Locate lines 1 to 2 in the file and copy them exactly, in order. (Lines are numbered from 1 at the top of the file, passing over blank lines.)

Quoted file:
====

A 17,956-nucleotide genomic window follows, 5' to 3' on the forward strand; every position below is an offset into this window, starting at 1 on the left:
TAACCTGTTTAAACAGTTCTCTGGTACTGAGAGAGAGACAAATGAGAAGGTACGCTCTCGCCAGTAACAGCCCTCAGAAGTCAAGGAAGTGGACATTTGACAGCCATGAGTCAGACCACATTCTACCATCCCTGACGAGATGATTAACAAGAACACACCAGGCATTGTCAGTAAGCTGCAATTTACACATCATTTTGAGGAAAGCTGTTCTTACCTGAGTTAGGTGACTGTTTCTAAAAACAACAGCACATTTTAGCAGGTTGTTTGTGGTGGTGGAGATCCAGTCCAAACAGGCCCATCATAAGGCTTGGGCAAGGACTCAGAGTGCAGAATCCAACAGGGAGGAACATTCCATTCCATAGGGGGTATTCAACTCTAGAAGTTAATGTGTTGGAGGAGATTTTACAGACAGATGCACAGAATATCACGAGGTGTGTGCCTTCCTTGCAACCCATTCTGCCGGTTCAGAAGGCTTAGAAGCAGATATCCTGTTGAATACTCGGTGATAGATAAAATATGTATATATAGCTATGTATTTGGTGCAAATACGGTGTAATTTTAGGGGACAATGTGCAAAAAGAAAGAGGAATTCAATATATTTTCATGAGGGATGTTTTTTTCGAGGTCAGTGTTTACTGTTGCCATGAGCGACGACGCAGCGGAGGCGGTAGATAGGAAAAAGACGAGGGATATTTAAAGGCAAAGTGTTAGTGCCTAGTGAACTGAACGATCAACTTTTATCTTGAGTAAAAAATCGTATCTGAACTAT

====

A 17,956-nucleotide genomic window follows, 5' to 3' on the forward strand; every position below is an offset into this window, starting at 1 on the left:
TAACCTGTTTAAACAGTTCTCTGGTACTGAGAGAGAGACAAATGAGAAGGTACGCTCTCGCCAGTAACAGCCCTCAGAAGTCAAGGAAGTGGACATTTGACAGCCATGAGTCAGACCACATTCTACCATCCCTGACGAGATGATTAACAAGAACACACCAGGCATTGTCAGTAAGCTGCAATTTACACATCATTTTGAGGAAAGCTGTTCTTACCTGAGTTAGGTGACTGTTTCTAAAAACAACAGCACATTTTAGCAGGTTGTTTGTGGTGGTGGAGATCCAGTCCAAACAGGCCCATCATAAGGCTTGGGCAAGGACTCAGAGTGCAGAATCCAACAGGGAGGAACATTCCATTCCATAGGGGGTATTCAACTCTAGAAGTTAATGTGTTGGAGGAGATTTTACAGACAGATGCACAGAATATCACGAGGTGTGTGCCTTCCTTGCAACCCATTCTGCCGGTTCAGAAGGCTTAGAAGCAGATATCCTGTTGAATACTCGGTGATAGATAAAATATGTATATATAGCTATGTATTTGGTGCAAATACGGTGTAATTTTAGGGGACAATGTGCAAAAAGAAAGAGGAATTCAATATATTTTCATGAGGGATGTTTTTTTCGAGGTCAGTGTTTACTGTTGCCATGAGCGACGACGCAGCGGAGGCGGTAGATAGGAAAAAGACGAGGGATATTTAAAGGCAAAGTGTTAGTGCCTAGTGAACTGAACGATCAACTTTTATCTTGAGTAAAAAATCGTATCTGAACTAT